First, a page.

25 June 2012

Studying The Causes Of Food Allergies in Children

A food allergy is a condition where the body's immune system mistakenly identifies a food ingredient as harmful to the body. Thinking that the body is under attack, the immune system triggers an allergic reaction.

These reactions can range from mild to severe. Some may be fatal if left untreated.

Being food intolerant such as lactose intolerance is not an allergy. It is a separate condition where the body is not able to digest the food although the symptoms can be similar to a food allergy.

The most common food types that can cause an allergic reaction are:
  • Fish and shellfish
  • Peanuts
  • Tree nuts
  • Eggs
  • Cow's Milk
  • Soybeans
  • Wheat
These account for 90% of all food allergies.

Children are more susceptible to an allergic reaction with eggs, milk, and peanuts. According to the Centers For Disease Control and Prevention, "Although any child can be at risk for food allergies, children are at greater risk if they are younger than age 3 or have a family history of asthma and allergies, a genetic predisposition to allergic disease, or elevated allergen-specific serum immunoglobulin levels (IgE concentrations)..."

Immunoglobulin E (IgE) is a class of antibody that is responsible for mis-tagging food proteins as harmful to the body.

Study identifies causes for high rates of allergic reactions in children with food allergies

A team of researchers from Mount Sinai School of Medicine and four other institutions have found that young children with documented or likely allergies to milk and/or eggs, whose families were instructed on how to avoid these and other foods, still experienced allergic reactions at a rate of almost once per year. Of severe cases, less than a third received epinephrine, a medication used to counter anaphylaxis, a life-threatening allergic condition.

The findings are from an ongoing Consortium of Food Allergy Research (CoFAR) study that has been following more than 500 children with food allergies since infancy. The results of the three-year study appear online in the June 25 issue of Pediatrics.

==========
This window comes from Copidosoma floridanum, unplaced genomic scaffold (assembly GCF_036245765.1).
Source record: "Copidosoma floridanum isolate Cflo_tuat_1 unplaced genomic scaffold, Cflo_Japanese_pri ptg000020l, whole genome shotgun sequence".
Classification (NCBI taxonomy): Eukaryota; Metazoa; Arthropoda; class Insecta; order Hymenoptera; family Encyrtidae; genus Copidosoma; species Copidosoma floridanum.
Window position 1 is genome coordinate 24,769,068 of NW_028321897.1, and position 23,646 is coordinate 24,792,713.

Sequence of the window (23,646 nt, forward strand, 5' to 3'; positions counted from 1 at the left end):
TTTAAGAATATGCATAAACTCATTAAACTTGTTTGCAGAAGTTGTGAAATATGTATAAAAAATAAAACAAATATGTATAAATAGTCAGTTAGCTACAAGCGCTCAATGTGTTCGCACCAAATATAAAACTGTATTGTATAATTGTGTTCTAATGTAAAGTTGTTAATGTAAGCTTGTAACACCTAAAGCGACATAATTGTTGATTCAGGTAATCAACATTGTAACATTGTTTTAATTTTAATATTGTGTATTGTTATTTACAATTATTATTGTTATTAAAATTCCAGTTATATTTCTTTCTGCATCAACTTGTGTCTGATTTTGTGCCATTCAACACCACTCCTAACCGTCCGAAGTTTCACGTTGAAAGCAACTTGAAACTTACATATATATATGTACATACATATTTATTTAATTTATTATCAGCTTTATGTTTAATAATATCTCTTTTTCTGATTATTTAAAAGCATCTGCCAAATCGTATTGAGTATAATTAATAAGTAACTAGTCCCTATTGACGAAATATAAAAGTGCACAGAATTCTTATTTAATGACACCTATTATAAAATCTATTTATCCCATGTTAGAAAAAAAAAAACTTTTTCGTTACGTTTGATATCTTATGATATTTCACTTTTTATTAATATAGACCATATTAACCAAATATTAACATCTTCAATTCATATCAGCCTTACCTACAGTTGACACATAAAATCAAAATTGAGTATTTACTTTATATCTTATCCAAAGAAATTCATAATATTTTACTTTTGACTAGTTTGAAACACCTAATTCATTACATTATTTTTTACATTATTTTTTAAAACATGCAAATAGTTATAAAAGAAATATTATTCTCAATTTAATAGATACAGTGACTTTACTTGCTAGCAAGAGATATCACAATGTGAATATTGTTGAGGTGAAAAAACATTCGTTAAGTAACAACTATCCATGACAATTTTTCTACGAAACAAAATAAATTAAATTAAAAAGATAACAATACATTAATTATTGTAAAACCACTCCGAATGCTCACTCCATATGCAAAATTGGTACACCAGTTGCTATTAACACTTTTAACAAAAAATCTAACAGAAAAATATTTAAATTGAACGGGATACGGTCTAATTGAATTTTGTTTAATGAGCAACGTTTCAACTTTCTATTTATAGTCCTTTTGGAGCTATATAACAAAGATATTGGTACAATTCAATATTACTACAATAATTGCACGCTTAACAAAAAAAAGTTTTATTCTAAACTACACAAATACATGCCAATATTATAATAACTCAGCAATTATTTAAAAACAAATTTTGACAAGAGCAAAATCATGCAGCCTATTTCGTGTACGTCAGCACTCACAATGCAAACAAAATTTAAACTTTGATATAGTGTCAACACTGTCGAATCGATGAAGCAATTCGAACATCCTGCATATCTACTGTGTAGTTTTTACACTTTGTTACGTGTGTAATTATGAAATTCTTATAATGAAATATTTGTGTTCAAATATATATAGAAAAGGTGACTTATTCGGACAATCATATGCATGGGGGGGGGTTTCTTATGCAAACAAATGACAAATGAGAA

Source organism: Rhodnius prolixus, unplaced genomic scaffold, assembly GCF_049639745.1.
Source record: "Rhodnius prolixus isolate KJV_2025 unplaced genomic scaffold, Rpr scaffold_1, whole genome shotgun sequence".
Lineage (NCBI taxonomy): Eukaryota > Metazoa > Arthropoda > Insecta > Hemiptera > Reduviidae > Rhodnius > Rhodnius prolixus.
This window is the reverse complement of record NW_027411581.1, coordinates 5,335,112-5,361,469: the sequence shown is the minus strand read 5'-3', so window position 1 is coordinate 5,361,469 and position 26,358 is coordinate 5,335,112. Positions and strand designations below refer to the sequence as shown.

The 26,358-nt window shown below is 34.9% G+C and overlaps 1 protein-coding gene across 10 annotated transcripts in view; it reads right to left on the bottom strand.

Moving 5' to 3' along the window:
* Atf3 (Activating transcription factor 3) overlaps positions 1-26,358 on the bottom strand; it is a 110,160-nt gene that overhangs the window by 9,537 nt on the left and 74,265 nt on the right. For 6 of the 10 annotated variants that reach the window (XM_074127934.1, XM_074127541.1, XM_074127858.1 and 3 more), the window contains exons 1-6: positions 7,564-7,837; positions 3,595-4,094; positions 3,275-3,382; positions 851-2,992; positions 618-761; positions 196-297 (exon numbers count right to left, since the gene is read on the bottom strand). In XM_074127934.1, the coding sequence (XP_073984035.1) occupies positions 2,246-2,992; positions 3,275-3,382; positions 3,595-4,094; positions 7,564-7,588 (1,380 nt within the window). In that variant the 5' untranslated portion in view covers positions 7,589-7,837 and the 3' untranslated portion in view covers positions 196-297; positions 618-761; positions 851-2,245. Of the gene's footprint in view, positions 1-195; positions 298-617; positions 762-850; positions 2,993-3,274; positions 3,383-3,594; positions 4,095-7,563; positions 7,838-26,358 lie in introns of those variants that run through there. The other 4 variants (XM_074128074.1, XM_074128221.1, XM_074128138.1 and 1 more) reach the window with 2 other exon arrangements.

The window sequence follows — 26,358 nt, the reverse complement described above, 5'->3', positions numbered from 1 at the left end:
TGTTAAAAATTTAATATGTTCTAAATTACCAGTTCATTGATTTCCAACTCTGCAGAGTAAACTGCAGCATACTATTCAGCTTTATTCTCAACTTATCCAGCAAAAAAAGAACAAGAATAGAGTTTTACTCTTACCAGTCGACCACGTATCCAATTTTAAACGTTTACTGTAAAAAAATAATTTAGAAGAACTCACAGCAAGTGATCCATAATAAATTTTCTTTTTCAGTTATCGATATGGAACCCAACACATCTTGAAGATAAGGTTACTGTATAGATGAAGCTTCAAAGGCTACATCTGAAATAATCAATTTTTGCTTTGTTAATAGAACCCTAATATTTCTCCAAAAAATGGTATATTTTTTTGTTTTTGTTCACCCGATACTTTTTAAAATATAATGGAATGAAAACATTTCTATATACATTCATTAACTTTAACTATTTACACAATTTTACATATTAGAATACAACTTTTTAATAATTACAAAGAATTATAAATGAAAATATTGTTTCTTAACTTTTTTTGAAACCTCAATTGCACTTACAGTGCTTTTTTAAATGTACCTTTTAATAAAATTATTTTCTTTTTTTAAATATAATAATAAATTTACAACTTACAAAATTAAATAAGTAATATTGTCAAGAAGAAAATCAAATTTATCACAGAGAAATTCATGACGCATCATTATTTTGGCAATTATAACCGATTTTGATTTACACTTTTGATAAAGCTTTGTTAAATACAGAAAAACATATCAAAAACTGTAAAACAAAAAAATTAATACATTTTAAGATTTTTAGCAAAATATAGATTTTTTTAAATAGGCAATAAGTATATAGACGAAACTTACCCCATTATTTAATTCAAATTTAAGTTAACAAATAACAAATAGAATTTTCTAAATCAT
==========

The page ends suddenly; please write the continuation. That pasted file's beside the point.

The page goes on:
Nearly 72 percent of the participants experienced a reaction, with 1,171 allergic reactions in total. Allergic reactions were attributed to such factors as a lack of close supervision, misreading ingredient labels, cross-contamination, or errors in food preparation. Participating families had been given written and verbal food avoidance instruction, and written prescriptions for self-injectable epinephrine, beforehand.

Video: Food Allergies in Children

"This study reinforces the importance of educating parents and other caregivers of children with food allergy about avoiding allergenic foods and using epinephrine to treat severe food-allergic reactions," said Scott Sicherer, MD, Professor of Pediatrics and Chief of the Division of Allergy and Immunology at Mount Sinai School of Medicine. "We must work harder to thoroughly educate parents about the details of avoidance and when and how to correctly use epinephrine to manage this life-threatening condition."

Approximately 11 percent of the children experienced anaphylaxis, which can include symptoms such as swelling in the throat, asthma, sudden drop in blood pressure, dizziness or fainting. The children's parents or caregivers administered epinephrine in only 30 percent of the cases of children having severe reactions to food. Investigators found children did not receive epinephrine because either the drug was not available, or parents and caregivers were too afraid to administer the drug, or they did not recognize the reaction as severe and waited to see more symptoms.

"We found a significant number of young children received allergenic foods from caregivers other than their parents," said Hugh Sampson, MD, Dean for Translational Biomedical Sciences, Professor of Pediatrics, and Director of the Jaffe Food Allergy Institute at Mount Sinai School of Medicine. "This underscores the need to educate everyone who is responsible for the child, including grandparents, older siblings and teachers."

Dr. Sampson is the lead investigator for COFAR, which is also performing numerous food allergy treatment trials.

The study is taking place at The Mount Sinai Medical Center as well as research hospitals in Baltimore, MD; Denver, CO; Durham, NC; and Little Rock, Ark., with support from The National Institutes of Allergy and Infectious Diseases (NIAID) of the National Institutes of Health. NIAID conducts and supports research—at NIH, throughout the United States, and worldwide—to study the causes of infectious and immune-mediated diseases, and to develop better means of preventing, diagnosing and treating these illnesses.


The Mount Sinai Hospital / Mount Sinai School of Medicine
Jaffe Food Allergy Institute
National Institutes of Allergy and Infectious Diseases (NIAID)
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